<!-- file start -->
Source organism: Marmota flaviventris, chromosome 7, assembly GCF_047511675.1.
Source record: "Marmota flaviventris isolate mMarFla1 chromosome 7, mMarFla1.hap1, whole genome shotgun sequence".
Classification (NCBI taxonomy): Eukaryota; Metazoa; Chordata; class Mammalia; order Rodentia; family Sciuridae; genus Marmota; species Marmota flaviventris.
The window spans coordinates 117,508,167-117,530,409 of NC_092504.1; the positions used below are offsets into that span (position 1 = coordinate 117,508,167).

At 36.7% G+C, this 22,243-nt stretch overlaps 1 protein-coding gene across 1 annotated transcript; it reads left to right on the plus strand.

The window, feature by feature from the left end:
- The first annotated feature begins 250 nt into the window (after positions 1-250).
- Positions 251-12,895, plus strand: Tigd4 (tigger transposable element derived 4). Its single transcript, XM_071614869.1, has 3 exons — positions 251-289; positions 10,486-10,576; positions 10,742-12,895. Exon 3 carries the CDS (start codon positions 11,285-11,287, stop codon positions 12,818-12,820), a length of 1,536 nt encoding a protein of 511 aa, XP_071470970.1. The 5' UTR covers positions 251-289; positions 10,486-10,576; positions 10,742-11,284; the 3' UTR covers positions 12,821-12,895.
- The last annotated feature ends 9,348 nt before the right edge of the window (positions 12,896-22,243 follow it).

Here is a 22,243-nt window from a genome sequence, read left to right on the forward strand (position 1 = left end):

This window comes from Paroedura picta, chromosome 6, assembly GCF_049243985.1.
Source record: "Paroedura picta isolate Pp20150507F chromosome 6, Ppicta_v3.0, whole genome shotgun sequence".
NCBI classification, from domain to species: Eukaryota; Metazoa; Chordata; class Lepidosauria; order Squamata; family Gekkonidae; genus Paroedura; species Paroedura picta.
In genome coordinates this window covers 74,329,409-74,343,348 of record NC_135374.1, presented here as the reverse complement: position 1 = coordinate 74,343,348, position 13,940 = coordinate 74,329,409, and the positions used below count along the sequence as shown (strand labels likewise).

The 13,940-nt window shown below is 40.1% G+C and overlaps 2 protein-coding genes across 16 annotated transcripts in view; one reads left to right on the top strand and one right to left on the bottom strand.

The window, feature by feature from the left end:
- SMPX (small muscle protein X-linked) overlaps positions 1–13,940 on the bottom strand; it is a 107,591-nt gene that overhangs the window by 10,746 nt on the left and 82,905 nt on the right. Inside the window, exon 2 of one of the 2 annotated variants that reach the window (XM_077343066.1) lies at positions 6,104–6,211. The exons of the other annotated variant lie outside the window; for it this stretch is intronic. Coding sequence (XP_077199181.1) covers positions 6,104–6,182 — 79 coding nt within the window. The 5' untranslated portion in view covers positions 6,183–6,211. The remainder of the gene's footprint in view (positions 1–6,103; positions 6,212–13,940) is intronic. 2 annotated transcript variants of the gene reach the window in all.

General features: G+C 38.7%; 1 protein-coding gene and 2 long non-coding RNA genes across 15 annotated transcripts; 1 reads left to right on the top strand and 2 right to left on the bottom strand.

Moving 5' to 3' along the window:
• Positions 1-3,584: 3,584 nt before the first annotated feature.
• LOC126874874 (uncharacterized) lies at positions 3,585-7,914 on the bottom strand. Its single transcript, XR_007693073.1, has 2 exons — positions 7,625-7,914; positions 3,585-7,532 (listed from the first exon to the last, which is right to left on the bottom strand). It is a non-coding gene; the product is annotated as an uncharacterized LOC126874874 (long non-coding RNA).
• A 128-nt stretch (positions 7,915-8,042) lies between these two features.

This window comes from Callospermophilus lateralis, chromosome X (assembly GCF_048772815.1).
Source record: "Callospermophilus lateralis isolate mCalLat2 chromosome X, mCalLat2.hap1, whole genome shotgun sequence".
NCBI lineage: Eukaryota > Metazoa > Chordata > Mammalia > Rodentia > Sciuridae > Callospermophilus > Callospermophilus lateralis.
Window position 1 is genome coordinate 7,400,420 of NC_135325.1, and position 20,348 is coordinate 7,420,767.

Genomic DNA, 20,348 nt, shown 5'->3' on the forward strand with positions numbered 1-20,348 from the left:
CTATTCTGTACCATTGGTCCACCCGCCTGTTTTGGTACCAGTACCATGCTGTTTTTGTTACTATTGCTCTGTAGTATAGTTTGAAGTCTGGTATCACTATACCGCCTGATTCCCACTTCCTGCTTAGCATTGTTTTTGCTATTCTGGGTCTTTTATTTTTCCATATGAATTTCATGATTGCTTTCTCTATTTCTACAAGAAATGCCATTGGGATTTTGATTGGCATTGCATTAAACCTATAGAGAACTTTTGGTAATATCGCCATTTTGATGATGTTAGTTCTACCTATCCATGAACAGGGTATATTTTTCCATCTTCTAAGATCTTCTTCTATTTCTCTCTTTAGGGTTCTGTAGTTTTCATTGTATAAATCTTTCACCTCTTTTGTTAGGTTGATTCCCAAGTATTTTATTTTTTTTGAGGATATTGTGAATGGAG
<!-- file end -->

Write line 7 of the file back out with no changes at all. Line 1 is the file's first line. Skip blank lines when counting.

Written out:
- The first annotated feature begins 250 nt into the window (after positions 1-250).